CAN: Groups and GSL's
Patrick Lam (PLAM@MUSICM.MCGILL.CA)
Sun, 20 Nov 1994 14:01:56 EST
>Hope that's a definite maybe. There's enough politics involved within
>Scouts Canada already. God forbid we should adopt any BSA policies that
>will contribute to more wrangling over who is in charge of what. Its
>strictly personal opinion, but reading this board for a while now has
>given me the impression that, in a lot of cases, BSA youth take second
>place to anything that has to do with administration, policy or anything
>else the "adults" are involved with.
Actually, one thing the BSA does NOT have is a Group structure, so
they also have no such thing as a Group Scout Leader. I was talking
about other ones. (By the way, about groups: Actually, they must
be sponsored by someone, as I understand it. Some sponsors don't do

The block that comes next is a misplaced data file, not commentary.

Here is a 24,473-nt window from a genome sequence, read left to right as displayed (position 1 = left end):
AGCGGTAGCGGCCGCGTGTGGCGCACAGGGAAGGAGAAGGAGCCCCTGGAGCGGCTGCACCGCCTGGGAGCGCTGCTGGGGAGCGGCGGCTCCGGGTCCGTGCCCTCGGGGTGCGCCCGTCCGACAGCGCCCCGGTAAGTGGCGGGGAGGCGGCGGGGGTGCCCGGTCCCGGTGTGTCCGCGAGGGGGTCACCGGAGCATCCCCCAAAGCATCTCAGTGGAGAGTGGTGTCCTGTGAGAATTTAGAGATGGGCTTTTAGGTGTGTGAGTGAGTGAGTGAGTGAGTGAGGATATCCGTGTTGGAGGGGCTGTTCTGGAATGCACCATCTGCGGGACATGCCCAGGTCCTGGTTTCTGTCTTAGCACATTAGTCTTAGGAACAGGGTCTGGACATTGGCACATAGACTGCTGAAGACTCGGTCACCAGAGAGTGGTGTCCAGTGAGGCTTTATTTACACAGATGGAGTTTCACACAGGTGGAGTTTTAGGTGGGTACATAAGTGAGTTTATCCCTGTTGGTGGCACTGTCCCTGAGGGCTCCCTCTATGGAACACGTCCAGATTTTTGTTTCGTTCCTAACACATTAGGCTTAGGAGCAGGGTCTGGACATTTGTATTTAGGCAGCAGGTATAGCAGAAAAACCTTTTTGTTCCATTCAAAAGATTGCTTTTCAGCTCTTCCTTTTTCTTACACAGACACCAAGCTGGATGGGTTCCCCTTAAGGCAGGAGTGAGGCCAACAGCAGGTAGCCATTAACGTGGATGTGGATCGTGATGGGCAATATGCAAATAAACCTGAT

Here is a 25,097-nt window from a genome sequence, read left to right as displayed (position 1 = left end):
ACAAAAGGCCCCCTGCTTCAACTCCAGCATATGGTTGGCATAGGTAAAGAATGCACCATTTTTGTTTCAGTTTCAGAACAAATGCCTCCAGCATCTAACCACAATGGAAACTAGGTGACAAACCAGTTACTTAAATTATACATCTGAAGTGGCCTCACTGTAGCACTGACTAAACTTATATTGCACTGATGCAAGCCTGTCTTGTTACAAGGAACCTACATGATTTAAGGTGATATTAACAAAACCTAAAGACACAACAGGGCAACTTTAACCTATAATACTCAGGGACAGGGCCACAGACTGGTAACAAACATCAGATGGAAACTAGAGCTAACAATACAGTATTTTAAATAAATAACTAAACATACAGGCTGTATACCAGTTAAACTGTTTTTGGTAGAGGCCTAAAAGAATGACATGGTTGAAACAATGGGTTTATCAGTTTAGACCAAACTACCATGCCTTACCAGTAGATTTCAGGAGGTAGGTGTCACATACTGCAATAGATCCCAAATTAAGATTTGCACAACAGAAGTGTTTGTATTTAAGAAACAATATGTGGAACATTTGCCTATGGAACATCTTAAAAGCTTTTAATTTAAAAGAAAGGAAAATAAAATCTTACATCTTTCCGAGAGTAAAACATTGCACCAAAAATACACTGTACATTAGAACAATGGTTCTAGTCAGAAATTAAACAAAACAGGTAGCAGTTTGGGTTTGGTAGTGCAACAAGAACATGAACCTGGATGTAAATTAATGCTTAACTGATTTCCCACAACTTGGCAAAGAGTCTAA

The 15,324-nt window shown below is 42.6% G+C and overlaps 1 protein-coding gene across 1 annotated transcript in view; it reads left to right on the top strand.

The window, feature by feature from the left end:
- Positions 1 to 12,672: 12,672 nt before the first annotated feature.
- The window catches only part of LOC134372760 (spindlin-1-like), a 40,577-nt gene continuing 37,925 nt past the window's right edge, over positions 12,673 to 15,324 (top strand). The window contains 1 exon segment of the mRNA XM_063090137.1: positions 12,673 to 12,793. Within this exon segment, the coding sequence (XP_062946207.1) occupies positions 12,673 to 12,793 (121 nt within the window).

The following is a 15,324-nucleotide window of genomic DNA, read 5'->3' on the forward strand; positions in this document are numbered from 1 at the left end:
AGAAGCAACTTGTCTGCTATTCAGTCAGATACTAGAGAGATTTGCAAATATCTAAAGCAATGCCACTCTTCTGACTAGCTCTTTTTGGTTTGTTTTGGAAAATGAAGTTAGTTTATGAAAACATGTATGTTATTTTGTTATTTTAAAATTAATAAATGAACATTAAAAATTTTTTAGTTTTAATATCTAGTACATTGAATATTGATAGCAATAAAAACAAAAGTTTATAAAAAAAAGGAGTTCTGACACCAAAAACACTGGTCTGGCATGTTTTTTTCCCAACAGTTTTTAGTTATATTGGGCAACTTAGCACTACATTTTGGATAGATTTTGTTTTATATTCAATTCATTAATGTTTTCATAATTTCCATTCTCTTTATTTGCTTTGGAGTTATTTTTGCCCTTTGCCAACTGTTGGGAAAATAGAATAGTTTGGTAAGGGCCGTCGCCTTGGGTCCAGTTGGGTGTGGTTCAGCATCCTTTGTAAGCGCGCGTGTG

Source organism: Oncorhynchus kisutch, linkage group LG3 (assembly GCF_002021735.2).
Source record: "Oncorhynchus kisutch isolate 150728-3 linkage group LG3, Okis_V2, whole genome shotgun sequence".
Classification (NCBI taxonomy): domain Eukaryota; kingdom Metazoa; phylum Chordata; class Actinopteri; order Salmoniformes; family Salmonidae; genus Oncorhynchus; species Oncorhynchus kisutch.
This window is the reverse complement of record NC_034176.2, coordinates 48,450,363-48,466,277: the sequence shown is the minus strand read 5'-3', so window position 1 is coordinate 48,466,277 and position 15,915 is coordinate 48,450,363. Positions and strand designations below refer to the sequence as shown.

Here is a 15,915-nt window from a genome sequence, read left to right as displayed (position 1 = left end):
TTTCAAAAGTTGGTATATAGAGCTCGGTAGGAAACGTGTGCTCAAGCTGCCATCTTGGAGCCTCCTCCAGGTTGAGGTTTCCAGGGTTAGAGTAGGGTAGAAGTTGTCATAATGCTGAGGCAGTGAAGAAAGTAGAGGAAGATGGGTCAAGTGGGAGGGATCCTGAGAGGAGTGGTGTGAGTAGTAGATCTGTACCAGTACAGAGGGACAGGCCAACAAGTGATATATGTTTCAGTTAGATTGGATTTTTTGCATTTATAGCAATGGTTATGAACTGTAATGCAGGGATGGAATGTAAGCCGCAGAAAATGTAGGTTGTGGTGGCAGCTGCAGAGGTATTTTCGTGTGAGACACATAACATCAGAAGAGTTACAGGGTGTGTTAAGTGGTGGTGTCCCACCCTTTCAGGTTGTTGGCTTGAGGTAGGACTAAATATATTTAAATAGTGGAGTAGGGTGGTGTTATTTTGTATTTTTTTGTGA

much, some do a lot.)
The BSA has a lot more written policies than we do, so I think that
it's easier to lose sight of the goals in such an environment. But
youth in Scouts Canada don't always seem to come first either. (See
Discovery of the Future- well, that's just my personal impression.
I'm sure they were trying to do a good job, but... DOF is the report
on what to do to the Rover section in Scouts Canada)
>New this year in the Rideau Area of National Capital Region is an attempt
>to assign a Service Scouter to a whole Group (Grp Ctte and all Sections
>[Beavers, Cubs, Scouts etc].) The idea is to streamline the Service Team
>and at the same time simplify access to Scouts Canada resources outside a
>Group. It makes sense to have a single reference point for Section Leaders
>looking for help and/or support.
Does this really make sense? One of the worst things that can happen
to a Scout Troop is to have leaders who treat them like Cubs. And
I'm not sure enough people know about all sections, including Rovers.
I think Cub Leaders have more in common with other Cub Leaders than
with Rover Advisors. There's already a single ref point for each
Terry Howerton Sakima Group, Inc. SCOUTER Magazine Kansas City